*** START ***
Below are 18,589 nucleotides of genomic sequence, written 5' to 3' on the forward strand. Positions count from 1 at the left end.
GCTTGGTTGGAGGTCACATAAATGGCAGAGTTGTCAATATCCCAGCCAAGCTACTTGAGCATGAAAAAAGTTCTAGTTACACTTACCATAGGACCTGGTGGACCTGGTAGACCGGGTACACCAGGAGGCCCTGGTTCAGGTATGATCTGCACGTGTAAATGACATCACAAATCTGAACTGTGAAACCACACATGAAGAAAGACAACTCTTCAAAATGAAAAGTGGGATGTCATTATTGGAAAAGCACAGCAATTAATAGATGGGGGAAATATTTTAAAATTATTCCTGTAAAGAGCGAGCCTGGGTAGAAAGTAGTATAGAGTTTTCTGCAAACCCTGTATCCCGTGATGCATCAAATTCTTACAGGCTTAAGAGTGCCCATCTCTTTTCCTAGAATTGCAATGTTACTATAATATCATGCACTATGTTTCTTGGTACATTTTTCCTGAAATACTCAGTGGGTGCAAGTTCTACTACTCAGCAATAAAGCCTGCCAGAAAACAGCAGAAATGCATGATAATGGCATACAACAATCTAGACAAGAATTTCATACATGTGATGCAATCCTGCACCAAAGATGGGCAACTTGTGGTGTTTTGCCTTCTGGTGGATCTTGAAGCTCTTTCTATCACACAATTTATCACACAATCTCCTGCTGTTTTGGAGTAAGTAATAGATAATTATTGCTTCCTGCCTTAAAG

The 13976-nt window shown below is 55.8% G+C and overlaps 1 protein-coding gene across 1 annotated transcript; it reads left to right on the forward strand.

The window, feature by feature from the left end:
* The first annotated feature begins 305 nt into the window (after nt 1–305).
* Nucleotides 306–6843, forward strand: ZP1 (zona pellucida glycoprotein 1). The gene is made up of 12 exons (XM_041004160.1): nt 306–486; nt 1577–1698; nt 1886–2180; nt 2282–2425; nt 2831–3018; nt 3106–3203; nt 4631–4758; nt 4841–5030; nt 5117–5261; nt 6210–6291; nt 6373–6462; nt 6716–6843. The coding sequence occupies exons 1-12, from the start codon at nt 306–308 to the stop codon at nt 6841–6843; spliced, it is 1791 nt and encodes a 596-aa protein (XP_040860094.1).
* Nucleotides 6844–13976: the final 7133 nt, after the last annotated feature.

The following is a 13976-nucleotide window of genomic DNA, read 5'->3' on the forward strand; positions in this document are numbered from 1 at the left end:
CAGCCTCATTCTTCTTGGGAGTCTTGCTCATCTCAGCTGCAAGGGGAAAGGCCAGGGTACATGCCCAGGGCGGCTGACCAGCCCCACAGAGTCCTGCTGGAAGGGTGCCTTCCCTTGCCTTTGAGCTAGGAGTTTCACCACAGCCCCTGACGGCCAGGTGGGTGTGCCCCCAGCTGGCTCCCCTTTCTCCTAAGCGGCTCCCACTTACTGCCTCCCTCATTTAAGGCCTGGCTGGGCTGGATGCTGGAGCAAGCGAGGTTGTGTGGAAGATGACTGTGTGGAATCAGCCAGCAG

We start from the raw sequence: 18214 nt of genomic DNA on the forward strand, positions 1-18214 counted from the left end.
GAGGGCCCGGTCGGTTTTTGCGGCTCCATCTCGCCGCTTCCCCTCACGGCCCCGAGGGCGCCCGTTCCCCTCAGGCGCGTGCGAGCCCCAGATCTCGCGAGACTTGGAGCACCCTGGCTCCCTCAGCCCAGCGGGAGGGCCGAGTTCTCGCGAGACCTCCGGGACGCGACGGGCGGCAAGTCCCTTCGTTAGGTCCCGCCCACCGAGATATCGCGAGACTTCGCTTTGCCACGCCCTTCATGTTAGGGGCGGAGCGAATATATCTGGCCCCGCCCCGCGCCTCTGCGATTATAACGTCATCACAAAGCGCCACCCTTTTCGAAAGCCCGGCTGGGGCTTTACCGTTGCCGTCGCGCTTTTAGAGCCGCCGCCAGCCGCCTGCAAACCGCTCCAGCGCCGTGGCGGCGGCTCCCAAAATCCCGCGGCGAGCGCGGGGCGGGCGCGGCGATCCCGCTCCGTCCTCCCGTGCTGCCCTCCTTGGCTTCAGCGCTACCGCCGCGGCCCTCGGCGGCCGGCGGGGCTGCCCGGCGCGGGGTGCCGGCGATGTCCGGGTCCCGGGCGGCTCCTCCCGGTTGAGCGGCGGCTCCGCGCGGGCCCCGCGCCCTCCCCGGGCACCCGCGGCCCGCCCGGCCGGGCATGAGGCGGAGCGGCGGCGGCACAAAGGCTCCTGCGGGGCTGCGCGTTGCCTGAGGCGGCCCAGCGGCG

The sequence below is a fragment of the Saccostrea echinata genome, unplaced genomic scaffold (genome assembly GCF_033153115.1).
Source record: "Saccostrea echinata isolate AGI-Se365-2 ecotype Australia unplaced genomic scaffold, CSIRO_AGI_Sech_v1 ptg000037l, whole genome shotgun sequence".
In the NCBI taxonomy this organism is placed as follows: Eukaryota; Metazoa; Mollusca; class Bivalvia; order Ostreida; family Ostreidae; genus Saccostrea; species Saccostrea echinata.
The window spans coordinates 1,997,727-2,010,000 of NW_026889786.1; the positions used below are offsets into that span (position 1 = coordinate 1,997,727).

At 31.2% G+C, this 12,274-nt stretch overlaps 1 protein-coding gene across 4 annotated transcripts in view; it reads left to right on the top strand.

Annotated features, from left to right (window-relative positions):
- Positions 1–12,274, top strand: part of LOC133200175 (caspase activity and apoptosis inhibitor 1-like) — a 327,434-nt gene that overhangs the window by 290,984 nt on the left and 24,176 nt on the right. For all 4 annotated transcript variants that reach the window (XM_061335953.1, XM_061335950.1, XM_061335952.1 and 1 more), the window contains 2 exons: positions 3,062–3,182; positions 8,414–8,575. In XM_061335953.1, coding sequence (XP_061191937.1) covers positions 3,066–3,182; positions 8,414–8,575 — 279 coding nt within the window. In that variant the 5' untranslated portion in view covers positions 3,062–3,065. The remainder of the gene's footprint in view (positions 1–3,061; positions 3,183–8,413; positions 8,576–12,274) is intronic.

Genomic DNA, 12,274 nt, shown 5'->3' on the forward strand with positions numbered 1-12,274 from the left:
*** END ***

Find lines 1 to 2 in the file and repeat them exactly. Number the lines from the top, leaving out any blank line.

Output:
Below are 18,589 nucleotides of genomic sequence, written 5' to 3' on the forward strand. Positions count from 1 at the left end.
GCTTGGTTGGAGGTCACATAAATGGCAGAGTTGTCAATATCCCAGCCAAGCTACTTGAGCATGAAAAAAGTTCTAGTTACACTTACCATAGGACCTGGTGGACCTGGTAGACCGGGTACACCAGGAGGCCCTGGTTCAGGTATGATCTGCACGTGTAAATGACATCACAAATCTGAACTGTGAAACCACACATGAAGAAAGACAACTCTTCAAAATGAAAAGTGGGATGTCATTATTGGAAAAGCACAGCAATTAATAGATGGGGGAAATATTTTAAAATTATTCCTGTAAAGAGCGAGCCTGGGTAGAAAGTAGTATAGAGTTTTCTGCAAACCCTGTATCCCGTGATGCATCAAATTCTTACAGGCTTAAGAGTGCCCATCTCTTTTCCTAGAATTGCAATGTTACTATAATATCATGCACTATGTTTCTTGGTACATTTTTCCTGAAATACTCAGTGGGTGCAAGTTCTACTACTCAGCAATAAAGCCTGCCAGAAAACAGCAGAAATGCATGATAATGGCATACAACAATCTAGACAAGAATTTCATACATGTGATGCAATCCTGCACCAAAGATGGGCAACTTGTGGTGTTTTGCCTTCTGGTGGATCTTGAAGCTCTTTCTATCACACAATTTATCACACAATCTCCTGCTGTTTTGGAGTAAGTAATAGATAATTATTGCTTCCTGCCTTAAAG